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Director’s Corner Address from Christopher Kendall

Before commencing on the good news about the coming season, I want to convey, on behalf of the Consort, great sadness at the loss of a wonderful colleague. When the Consort was launched back in 1975, one of the first to join and contribute his distinguished voice was Loren Kitt, then in his fifth season as principal clarinetist of the National Symphony Orchestra. None of us who worked with Loren during his long tenure with the Consort will forget the experience or what we learned from Loren; he was truly a great artist.

The character of Loren's amazing musicianship was established immediately, in that first season, during a Consort rehearsal of a particularly demanding work, in which, during the initial reading, everybody involved was falling by the wayside one by one....except for Loren, who seemed utterly unperturbed by the piece’s difficulties and continued to play with evident ease. Basically, he could play absolutely anything without breaking a sweat.

A man of few words, he nevertheless wielded a scalpel-like wit, and would frequently reduce rehearsals to hilarity with a quiet remark. Both these characteristics, along with the endless elegance and beauty of his playing, were invaluable for an ensemble tackling extraordinarily, sometimes stressfully difficult music.Loren had recently retired from the NSO after a remarkably long and distinguished career when the news came of his sudden death. His loss has come as a shock and source of enormous sadness. Consort pianist Lisa Emenheiser, whose career with the Consort overlapped Loren’s by many years, writes: “We will all miss him so very much.  Loren was one of my greatest mentors, and I was constantly inspired by his playing.  I learned so much from him.  What an incredible musician.  He was also such a humble and kind person, a good friend.”

A reference to the Consort’s archive of recorded performances dating back to the group’s origins will provide an opportunity to hear many of Loren’s wonderful performances. To those of us who made music with him, the very essence of many of the greatest works we performed during the last quarter of the 20th Century consists in the memory of Loren Kitt’s peerless playing.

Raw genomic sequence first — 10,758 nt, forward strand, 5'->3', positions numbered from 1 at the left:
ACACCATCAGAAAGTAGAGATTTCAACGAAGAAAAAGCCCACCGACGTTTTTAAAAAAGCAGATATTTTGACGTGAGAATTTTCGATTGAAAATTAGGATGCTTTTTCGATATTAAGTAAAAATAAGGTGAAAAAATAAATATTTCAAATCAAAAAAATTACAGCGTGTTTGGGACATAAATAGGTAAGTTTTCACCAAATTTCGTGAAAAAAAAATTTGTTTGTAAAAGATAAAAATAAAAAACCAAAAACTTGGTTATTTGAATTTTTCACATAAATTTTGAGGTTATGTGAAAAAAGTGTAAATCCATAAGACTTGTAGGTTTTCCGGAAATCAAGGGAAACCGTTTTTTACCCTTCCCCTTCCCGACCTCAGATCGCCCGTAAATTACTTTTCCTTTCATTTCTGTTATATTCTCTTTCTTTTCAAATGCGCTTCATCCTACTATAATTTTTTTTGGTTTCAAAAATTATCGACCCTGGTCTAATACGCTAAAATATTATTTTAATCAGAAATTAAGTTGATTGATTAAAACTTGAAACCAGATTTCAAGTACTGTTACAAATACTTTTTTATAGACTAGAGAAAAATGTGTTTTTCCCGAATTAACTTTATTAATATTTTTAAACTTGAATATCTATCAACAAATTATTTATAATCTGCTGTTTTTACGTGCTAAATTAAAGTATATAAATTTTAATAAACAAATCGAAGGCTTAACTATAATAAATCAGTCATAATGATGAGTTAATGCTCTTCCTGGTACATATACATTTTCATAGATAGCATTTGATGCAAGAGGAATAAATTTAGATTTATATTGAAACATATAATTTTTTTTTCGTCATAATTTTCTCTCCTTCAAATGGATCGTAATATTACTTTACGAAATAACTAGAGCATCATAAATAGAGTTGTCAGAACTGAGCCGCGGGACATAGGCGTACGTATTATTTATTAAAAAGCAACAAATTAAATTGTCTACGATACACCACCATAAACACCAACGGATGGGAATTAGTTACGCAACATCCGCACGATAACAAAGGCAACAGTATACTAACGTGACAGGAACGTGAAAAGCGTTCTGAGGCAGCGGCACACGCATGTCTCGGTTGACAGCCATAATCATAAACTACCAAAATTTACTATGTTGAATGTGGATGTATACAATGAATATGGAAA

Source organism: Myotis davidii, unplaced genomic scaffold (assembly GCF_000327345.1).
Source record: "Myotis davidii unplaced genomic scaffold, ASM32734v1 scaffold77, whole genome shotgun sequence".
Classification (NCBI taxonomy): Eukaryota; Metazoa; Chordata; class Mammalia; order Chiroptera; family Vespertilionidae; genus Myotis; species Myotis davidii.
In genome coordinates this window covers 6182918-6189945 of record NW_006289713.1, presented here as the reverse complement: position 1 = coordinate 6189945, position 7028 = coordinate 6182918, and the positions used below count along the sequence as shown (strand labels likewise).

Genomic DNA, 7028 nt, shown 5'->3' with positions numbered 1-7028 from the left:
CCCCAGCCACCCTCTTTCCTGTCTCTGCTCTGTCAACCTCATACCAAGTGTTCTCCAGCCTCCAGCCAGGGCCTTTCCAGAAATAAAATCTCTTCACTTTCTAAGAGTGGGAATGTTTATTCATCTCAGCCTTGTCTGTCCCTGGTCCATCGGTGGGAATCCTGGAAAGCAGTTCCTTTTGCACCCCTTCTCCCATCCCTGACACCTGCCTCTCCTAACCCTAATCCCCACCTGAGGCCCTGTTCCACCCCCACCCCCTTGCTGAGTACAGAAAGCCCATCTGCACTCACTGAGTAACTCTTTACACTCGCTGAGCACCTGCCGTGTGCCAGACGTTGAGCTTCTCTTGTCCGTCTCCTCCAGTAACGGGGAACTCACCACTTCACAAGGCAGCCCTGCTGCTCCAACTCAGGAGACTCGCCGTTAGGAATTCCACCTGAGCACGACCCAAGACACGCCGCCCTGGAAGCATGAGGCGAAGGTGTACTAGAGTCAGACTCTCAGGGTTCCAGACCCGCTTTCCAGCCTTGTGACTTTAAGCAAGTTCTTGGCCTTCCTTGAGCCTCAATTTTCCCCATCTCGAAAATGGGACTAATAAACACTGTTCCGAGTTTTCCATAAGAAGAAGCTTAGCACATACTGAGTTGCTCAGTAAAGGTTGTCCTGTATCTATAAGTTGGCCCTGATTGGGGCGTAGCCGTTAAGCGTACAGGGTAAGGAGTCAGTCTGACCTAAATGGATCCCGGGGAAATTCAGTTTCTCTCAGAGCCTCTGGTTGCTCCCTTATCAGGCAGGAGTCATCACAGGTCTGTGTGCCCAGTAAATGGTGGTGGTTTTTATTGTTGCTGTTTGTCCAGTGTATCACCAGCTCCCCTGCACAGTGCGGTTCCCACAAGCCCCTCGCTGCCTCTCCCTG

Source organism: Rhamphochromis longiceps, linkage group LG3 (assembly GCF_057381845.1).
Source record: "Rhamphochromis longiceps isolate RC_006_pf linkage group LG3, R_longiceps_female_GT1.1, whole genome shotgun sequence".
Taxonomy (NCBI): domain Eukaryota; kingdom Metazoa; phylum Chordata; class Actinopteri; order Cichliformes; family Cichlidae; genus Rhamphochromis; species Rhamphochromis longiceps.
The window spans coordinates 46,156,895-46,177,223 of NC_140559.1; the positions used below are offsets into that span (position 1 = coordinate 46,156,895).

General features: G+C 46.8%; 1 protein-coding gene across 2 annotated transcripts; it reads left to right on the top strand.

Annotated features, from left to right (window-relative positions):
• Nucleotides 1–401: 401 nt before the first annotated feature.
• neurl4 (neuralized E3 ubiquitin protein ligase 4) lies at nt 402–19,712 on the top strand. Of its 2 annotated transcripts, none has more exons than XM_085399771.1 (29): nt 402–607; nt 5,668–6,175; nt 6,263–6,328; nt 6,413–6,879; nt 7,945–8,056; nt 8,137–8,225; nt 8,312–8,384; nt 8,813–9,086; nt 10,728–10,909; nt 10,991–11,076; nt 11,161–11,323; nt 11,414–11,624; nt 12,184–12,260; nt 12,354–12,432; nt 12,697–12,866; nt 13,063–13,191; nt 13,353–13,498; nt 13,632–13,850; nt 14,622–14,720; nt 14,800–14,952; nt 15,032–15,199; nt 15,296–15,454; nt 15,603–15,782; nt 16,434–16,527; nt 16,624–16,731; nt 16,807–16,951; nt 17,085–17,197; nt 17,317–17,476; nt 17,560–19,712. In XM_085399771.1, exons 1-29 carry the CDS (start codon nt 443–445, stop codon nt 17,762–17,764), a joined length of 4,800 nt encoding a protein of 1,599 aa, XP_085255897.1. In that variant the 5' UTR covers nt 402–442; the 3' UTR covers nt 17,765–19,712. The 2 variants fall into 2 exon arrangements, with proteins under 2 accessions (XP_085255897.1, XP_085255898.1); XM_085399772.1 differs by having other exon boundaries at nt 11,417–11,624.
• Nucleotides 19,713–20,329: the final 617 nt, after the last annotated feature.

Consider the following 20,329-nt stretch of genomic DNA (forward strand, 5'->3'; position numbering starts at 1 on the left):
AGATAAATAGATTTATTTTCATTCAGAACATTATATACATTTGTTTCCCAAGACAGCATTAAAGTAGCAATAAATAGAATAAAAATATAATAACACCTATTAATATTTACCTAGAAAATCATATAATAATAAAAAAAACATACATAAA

The Consort will dedicate its November 4th performance to Loren. The memorial service will be at St. James Episcopal Church in Lake George, New York on Monday, October 2 at 11 AM, with a reception to follow in nearby Queensbury New York. Loren’s family has asked that, in lieu of flowers, donations be made in Loren’s name to the Cancer Center at Glens Falls Hospital, where he received excellent care.


The Consort’s 2017-2018 season represents some exciting developments for us. Our museum home, SAAM (Smithsonian American Art Museum), has presented us with a particularly stimulating array of exhibitions inspiring an especially diverse and exploratory season, including programs based on Mexican and Korean artists, and a significant number of wonderful works by women.

Balancing these programs are two that approach what might be considered “standard” contemporary repertoire but from a distinctive vantage, one featuring music for two pianos and the other celebrating Leonard Bernstein’s 100th.

Finally, we’re adding a fifth concert this year, a special holiday event that will - finally - afford an opportunity to film Jon Deak’s beloved “Passion of Scrooge.” This concert will take place at beautiful, atmospheric St. Mark’s Episcopal Church on Capital Hill.

More on these programs at this site as the season proceeds. For more details, visit our “In Season” page and please join us for a season of artistic adventure.